equipped with sensors to measure total emissions in a given
EDF anticipates all will be submitted for publication in
peer-reviewed journals. The overall effort is scheduled to be
completed in late 2014.
The initial study report noted that findings showed higher
emissions from pneumatic controllers and equipment leaks
than EPA emission estimates. There was significant geographic variability in emissions from pneumatic pumps and
controllers, researchers said.
The 190 onshore gas sites used for measurements involved the Gulf of Mexico coast, Rocky Mountains, and Appalachian regions.
Emission measurements were performed for 27 well completion flowbacks, 9 liquids unloadings, 4 well workovers,
and 150 production sites of which 489 wells involved hydraulic fracturing.
“One important result from the measurements…is that
current EPA estimation methods overpredict measured
emissions,” the study said in its findings on unloadings.
“There are multiple methods of unloading a gas well, some
of which do not result in emissions.”
The UT-led study involved sampling performed for un-
loadings in which an operator manually bypassed the well’s
Researchers said the overall implication is “a large uncertainty” in the national emissions from gas well unloadings.
“It is also clear from the data that properly accounting for
unloading emissions will be important in reconciling emission inventories with regional ambient measurements.”
Study finds no fracing problems
in Inglewood oil field
A comprehensive study of Plains Exploration & Production
Co.’s Inglewood oil field in southern California’s Los Angeles
basin found no adverse effects from two hydraulically fractured test wells.
Emphasizing that every basin has unique characteris-
tics and concerns, Daniel R. Tormey, who led the study by
Cardno ENTRIX of Los Angeles for Plains E&P and the Los
Angeles County Department of Regional Planning, said, “I
believe this is the first study to comprehensively look at the
effects of fracing.”
The peer-reviewed October 2012 study quantified 14 dif-
ferent categories of physical and environmental effects of
two specific frac jobs at the existing oil and gas field in Los
Angeles County’s Baldwin Hills area, Tormey said at a Sept.
12 Washington, DC, briefing.
The wells were vertically drilled, but used higher water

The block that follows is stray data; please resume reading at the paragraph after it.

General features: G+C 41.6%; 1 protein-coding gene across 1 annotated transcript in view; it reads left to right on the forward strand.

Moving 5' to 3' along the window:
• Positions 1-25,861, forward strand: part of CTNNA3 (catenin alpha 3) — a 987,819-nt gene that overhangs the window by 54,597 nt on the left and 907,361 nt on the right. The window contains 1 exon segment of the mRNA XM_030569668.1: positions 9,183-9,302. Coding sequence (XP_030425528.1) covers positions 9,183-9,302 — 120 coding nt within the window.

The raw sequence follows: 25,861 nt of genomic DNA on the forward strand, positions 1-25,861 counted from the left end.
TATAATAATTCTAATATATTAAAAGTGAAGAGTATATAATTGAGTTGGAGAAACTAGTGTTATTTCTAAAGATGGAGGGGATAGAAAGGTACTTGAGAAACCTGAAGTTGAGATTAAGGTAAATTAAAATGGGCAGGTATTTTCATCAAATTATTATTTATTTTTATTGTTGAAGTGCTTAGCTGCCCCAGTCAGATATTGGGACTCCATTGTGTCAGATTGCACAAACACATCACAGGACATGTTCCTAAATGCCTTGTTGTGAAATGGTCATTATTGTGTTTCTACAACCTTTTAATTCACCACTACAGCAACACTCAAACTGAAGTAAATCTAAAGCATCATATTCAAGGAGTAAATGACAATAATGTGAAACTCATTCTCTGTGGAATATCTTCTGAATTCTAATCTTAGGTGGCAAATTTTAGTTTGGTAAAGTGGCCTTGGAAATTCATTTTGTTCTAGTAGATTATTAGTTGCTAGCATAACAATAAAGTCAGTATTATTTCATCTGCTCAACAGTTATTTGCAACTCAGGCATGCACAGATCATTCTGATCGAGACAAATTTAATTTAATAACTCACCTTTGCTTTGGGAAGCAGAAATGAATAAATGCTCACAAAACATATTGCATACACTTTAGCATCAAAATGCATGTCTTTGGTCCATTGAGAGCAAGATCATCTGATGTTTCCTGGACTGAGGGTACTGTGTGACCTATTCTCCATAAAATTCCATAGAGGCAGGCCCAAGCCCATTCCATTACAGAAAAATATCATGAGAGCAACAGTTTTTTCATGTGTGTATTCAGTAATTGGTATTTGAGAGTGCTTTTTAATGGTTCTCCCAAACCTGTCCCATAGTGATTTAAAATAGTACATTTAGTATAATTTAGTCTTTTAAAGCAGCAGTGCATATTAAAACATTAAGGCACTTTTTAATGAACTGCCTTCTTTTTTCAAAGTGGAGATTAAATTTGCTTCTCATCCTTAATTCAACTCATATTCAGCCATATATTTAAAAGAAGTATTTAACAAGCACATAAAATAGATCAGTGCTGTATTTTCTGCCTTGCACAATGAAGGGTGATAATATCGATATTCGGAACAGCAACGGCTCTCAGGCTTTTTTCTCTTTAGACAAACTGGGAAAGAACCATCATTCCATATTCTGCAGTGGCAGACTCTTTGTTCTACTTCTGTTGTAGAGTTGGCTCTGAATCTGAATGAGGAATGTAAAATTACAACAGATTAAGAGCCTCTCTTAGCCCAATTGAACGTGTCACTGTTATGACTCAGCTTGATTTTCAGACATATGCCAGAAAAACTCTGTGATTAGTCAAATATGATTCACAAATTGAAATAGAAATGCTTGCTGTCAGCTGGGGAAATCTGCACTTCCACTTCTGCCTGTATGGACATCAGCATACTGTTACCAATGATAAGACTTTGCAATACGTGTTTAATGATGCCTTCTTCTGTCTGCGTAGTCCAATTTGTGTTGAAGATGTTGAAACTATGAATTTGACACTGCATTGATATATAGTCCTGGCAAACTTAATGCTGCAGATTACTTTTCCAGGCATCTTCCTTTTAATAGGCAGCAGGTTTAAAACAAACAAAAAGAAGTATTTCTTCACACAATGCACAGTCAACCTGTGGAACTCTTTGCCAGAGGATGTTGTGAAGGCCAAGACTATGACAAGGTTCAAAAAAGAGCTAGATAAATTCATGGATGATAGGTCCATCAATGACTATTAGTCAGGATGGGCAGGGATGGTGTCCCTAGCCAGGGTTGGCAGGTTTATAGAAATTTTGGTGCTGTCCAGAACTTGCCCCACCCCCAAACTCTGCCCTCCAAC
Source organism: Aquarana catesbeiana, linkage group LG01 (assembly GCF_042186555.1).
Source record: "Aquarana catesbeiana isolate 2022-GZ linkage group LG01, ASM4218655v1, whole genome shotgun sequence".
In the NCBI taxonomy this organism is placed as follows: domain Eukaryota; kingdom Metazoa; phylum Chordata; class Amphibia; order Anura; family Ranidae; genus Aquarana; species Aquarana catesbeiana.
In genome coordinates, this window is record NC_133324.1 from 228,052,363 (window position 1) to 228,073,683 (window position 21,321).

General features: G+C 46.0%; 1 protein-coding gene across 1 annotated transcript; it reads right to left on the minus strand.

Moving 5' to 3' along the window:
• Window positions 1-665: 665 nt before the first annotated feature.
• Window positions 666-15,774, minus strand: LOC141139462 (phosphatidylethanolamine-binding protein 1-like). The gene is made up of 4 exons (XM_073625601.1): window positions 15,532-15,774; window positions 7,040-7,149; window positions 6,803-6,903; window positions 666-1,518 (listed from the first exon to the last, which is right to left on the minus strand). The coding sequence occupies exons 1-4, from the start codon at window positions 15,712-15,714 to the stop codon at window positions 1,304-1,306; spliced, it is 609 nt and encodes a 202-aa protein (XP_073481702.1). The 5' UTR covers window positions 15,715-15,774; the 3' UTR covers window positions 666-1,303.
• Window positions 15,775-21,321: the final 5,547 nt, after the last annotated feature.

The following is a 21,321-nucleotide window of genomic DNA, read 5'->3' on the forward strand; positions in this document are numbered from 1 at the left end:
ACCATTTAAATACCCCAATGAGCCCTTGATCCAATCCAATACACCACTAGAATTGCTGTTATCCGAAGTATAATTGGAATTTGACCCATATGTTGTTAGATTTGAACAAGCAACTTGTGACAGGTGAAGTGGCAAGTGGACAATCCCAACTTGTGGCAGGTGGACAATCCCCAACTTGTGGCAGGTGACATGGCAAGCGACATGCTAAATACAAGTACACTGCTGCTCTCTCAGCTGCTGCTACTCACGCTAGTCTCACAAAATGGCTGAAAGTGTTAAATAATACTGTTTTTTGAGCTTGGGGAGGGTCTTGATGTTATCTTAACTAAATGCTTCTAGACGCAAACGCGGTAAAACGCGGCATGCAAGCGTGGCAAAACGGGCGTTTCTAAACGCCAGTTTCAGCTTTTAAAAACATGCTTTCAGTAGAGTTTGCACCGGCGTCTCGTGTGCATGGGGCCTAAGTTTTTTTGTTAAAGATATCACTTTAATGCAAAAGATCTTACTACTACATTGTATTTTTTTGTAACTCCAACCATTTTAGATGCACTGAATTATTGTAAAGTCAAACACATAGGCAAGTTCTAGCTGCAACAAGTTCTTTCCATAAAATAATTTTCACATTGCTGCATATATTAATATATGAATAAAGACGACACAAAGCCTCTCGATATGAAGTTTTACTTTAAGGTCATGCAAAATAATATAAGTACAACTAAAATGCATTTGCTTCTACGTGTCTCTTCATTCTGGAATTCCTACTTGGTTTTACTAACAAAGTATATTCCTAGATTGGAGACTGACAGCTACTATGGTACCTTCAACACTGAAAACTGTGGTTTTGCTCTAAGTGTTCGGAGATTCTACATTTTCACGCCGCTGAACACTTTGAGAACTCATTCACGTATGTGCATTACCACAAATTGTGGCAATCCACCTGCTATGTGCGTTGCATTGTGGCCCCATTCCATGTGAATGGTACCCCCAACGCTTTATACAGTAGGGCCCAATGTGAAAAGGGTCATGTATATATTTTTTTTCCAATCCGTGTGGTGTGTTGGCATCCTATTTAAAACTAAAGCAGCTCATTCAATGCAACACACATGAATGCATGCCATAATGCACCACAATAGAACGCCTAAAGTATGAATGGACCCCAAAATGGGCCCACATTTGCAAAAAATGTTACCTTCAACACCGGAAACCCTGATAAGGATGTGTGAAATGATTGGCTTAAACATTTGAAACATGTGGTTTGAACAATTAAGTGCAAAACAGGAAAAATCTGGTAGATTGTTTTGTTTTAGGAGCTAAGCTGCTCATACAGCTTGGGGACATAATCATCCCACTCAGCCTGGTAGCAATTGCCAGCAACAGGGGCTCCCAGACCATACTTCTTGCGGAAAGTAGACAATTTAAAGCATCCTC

pressures common in modern frac jobs, he noted during the
briefing cosponsored by the American Petroleum Institute
and the US Chamber of Commerce’s Institute for 21st Cen-
Tormey and his study partners, Megan Schwartz and
Molly Middaugh, found unique conditions in their study
area that might not necessarily apply elsewhere. “When you
take a close look, the LA basin pops out as the exact opposite
of rural Pennsylvania, where so many people have their own
private water wells,” he explained. “Two thirds of the water
used in the LA basin comes from the Colorado River or the
Sierra Mountains in northern California.”
They still had to measure drinking water because of
concerns residents raised after seeing a homeowner set
fire to water from an indoor tap in the documentary movie
“Gasland,” Tormey said. “Facts have a longer row to hoe than
fear,” he observed.
Not a source
Groundwater beneath the 1,000-acre Inglewood oil field,
which Standard Oil discovered in 1924 and Plains E&P
has operated since December 2002, is not a drinking water
source but must meet that standard, according to the study.
“Routine tests by the water purveyor show the community’s water supply meets drinking water standards, including
the period of high-rate gravel packs and conventional hydraulic fracturing as well as the first high-volume hydraulic
fracture in September 2011,” it said. Tormey said about 20
groundwater monitoring wells there have been taking measurements from various depths for about 4 years.
“Apart from arsenic, which is naturally high [in LA basin
groundwater], the analyzed constituents meet drinking wa-
ter standards,” the study said. “Before-and-after monitoring
of groundwater quality in monitor wells did not show im-
pacts from high-volume hydraulic fracturing and high-rate
To study ground movement and seismicity, Tormey and
his associates did microseismic and vibration monitoring
and used data from a nearby California Institute of Technol-
ogy accelerometer. “The microseismic intensity was not suf-
ficient to induce seismicity,” he said. “Where it occurred, it
was linked to produced water injection.”
Tests conducted before, during, and after fracing and
high-rate gravel packing showed no effects on the wells’ steel
and cement casings, the study said. Plains E&P has an on-
going well integrity test program under way at the field, it
“Methane analyzed in soil gas and groundwater, as well as
carbon and hydrogen isotopic rations in methane at the